Review: Tower Block
In an all but deserted tower block, a small group of residents still remain, waiting to be rehoused. They wake up one morning to realise that a crazed gunman has set up a sniper rifle in a building opposite, seemingly intent on killing everyone. Thrown into an impossible situation, the residents of Serenity house fight to escape alive. I’ve noticed there is a growing trend, with British movies, to include some sort of social commentary. Some movies use this to great effect such as Harry Brown and Eden Lake. In each case, the story seem more real for including themes that the average British person can relate to. Tower Block, by contrast, belongs to the long list of movies that didn’t quite manage to pull it off.
I couldn’t help cringing at some of the stereotypical “working class” characters in this movie. Maybe it’s because I’m British and perhaps Americans watch American movies and cringe at what they think are very unrealistic portrayals of a stereotypical rednecks, for example, that I would never pick up on. Unfortunately for Tower Block though, I am British, like most of its target audience. It’s the dialogue mostly, it just doesn’t ring true. Jack O’Connell as Kurtis is actually pretty believable with his crazy eyes and cocky walk, but as soon as he opens his mouth it’s all over.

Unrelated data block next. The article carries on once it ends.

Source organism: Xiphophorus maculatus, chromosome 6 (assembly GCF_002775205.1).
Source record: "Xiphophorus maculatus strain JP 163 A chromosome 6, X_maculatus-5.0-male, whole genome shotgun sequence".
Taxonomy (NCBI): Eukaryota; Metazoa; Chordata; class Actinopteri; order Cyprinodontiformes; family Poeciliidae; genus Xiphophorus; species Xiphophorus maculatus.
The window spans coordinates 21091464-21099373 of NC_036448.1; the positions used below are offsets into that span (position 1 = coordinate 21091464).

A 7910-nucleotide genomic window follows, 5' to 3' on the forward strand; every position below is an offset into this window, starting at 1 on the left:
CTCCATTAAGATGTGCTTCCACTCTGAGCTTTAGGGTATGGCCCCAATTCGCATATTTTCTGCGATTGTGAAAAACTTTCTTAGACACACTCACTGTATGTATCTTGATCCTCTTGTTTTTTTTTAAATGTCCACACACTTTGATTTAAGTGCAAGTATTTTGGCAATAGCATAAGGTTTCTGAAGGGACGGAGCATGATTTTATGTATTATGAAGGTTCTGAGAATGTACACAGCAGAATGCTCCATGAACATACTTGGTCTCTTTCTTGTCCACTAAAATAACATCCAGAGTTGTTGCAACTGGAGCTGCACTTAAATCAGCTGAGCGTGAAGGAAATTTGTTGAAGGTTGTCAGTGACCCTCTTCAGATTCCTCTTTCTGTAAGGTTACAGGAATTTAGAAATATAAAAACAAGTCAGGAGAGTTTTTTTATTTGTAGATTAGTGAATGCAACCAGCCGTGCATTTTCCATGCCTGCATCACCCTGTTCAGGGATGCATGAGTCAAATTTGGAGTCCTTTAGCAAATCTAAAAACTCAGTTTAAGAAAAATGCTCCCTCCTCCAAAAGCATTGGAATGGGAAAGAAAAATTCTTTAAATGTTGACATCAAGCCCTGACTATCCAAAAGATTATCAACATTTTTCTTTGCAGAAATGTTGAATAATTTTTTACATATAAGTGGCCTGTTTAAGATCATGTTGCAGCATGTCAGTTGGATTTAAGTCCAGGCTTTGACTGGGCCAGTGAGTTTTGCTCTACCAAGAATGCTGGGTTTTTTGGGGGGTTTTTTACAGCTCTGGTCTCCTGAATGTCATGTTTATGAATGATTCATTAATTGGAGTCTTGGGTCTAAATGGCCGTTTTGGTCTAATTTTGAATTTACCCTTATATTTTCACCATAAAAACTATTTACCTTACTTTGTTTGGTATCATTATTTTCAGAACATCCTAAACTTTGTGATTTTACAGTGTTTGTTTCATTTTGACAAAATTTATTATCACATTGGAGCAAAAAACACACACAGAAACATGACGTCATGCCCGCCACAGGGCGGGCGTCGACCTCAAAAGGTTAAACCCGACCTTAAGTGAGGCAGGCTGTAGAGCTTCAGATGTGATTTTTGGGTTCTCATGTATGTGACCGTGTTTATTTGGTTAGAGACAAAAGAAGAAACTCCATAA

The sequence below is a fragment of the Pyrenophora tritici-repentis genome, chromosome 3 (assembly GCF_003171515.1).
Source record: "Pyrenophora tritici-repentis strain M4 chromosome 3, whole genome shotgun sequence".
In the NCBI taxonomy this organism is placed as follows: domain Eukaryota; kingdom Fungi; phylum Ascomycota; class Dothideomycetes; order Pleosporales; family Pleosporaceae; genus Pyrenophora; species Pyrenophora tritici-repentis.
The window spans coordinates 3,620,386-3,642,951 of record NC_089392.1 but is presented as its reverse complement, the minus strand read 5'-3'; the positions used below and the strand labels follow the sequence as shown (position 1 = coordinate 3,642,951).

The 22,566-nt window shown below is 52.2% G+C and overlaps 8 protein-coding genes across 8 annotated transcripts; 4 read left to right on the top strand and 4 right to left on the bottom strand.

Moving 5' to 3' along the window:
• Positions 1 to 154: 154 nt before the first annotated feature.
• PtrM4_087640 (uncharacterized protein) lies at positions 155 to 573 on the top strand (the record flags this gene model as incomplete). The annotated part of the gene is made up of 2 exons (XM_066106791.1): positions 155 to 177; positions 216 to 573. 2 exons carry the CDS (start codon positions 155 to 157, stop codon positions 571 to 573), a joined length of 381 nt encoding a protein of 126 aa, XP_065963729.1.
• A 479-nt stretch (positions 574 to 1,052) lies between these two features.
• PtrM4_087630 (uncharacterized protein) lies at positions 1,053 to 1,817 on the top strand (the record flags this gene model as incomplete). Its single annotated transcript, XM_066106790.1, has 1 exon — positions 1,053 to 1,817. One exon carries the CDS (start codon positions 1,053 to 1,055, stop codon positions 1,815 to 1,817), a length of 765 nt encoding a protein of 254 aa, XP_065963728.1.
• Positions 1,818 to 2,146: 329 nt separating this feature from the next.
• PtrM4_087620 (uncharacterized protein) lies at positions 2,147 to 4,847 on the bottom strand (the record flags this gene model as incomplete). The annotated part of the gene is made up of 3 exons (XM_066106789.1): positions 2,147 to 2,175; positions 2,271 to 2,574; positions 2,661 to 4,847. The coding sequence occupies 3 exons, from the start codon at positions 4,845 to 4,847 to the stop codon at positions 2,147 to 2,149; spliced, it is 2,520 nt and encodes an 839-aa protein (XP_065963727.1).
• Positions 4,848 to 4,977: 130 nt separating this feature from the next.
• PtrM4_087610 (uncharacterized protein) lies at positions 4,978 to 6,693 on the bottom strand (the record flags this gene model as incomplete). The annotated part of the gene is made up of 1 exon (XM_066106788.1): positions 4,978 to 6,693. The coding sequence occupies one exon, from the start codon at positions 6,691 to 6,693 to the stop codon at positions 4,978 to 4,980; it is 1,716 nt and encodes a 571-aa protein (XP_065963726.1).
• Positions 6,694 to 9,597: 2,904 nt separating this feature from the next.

I could probably get past all this, but quite a lot of this movie has to do with drawing attention to difficult social issues like crime and punishment and problems that come with living in a poor area; It’s very hard to empathise with these characters when they seem so divorced from real life.
I have to admit as well that the premise is a little silly. I mean there has to be more effective ways of committing mass murder, albeit with less poetic irony. Suspending my disbelief was at times really challenging.
To sum up
Despite all that though, Tower Block is interesting, and that has to count for something. If it wasn’t for all the “is it wrong or isn’t it?” moralising this movie seems quite set on doing, I would have called it an entertaining, if not intellectually nourishing film. But sadly it is there, and Tower Block suffers for it, proving that if you can’t do something properly, you might as well not bother.